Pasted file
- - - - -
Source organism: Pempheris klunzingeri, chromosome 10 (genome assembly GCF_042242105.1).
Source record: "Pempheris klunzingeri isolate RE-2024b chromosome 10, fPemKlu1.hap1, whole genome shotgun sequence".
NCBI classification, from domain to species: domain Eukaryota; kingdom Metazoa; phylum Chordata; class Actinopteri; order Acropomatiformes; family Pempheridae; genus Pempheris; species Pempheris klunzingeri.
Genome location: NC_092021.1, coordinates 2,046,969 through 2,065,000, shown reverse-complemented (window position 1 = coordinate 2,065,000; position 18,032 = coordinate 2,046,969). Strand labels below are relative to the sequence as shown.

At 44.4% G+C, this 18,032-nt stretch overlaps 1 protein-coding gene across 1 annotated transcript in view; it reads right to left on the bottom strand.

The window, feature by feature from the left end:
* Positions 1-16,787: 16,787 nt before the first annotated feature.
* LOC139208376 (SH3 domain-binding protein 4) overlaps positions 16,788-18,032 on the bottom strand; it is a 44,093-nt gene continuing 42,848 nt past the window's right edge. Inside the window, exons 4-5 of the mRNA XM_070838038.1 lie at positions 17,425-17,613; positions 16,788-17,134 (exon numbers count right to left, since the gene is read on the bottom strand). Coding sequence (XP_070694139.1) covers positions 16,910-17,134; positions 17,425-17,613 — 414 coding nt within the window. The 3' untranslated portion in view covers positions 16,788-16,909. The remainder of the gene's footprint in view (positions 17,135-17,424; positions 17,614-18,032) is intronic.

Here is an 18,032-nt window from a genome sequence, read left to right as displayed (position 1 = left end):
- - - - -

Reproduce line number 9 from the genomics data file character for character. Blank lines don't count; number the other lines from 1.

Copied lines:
Here is an 18,032-nt window from a genome sequence, read left to right as displayed (position 1 = left end):